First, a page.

‘No Toking’ Signs To Be Banned In Amsterdam


Photo: The Washington Examiner
These buzzkill “No Toking” signs have been banned in Amsterdam.

‚ÄčOnly in the Netherlands! The city of Amsterdam said it will likely have to ban the “No Toking” signs it introduced in an attempt to discourage youths from using marijuana.

The Dutch government’s top legal adviser ruled that the city had no right to establish official zones where smoking cannabis isn’t allowed, since marijuana is already technically illegal in the Netherlands, reports The Associated Press.
In practice, possession of small amounts of weed is allowed, and both cannabis and its concentrated form, hashish, are sold openly in designated “coffee shops.”
When the “No Toking” signs first went up in 2007, they were stolen so often that the city started selling them as souvenirs.
City spokeswoman Iris Reshef admitted that Wednesday’s ruling likely means the buzzkill signs have to go, but the city can still fine young pot smokers who “cause problems.”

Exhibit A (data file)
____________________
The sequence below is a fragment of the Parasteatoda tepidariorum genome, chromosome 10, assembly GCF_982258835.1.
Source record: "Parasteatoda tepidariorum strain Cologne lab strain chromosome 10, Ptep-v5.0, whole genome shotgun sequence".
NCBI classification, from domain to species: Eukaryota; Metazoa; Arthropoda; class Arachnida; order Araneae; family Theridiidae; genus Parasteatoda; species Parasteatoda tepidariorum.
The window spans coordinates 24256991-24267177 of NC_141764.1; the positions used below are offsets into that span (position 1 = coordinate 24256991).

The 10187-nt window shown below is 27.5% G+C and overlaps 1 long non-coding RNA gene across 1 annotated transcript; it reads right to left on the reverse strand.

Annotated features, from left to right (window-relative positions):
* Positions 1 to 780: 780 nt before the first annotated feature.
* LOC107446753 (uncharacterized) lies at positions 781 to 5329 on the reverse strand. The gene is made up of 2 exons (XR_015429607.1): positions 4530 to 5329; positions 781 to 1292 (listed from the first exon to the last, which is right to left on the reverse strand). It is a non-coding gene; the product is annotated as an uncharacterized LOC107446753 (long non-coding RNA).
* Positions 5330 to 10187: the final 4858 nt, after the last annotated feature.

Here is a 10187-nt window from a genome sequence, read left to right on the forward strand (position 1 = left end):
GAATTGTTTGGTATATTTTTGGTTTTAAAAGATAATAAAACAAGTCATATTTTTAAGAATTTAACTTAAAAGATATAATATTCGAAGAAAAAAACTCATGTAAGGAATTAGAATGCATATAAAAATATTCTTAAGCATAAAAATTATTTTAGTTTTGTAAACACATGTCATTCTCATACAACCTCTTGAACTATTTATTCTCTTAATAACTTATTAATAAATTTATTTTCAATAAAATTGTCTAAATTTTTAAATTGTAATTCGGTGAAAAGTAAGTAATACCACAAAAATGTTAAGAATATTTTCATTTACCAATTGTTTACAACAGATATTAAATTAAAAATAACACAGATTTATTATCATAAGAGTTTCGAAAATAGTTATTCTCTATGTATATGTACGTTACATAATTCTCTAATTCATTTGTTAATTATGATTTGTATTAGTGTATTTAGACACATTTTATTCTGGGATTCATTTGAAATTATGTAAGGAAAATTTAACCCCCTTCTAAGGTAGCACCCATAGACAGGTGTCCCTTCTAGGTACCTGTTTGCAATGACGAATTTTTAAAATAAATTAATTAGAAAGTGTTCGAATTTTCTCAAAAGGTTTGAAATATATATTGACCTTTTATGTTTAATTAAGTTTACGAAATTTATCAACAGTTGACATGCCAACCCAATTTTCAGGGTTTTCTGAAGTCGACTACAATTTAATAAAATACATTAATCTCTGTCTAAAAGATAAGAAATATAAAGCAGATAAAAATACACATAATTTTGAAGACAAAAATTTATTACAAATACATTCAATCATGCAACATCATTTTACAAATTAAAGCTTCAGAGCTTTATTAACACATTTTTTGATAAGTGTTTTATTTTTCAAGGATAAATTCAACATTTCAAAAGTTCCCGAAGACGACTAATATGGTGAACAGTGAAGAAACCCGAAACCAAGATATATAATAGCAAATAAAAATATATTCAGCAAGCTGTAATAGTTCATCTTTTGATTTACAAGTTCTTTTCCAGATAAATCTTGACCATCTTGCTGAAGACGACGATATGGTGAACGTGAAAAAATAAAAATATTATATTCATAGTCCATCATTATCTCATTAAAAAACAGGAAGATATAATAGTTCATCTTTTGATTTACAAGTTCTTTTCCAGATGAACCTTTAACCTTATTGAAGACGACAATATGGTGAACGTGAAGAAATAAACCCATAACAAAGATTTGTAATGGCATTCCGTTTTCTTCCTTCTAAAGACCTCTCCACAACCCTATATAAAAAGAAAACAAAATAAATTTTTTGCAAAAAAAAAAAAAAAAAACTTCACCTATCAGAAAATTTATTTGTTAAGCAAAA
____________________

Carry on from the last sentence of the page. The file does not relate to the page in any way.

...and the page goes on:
“The measures we have taken can remain in place, Reshef said. “Just the signs cannot be there.”
The signs were originally placed around an area of one of the city’s most disadvantaged neighborhoods, called “De Baarsjes,” but residents in a more well-to-do part of the city also asked to use the signs, leading to the case being sent to the Council of State.
Since Amsterdam’s “No Toking” sign policy was instituted, other towns and cities across the Netherlands have also introduced “no toking” zones.
Amsterdam has long enjoyed an image as a haven for pot smokers because of its “coffee shops” where pot is smoked by both locals and tourists.
The shops have long been a lucrative tourist magnet, but the Dutch government is now planning to make the shops members-only clubs open only to Dutch residents.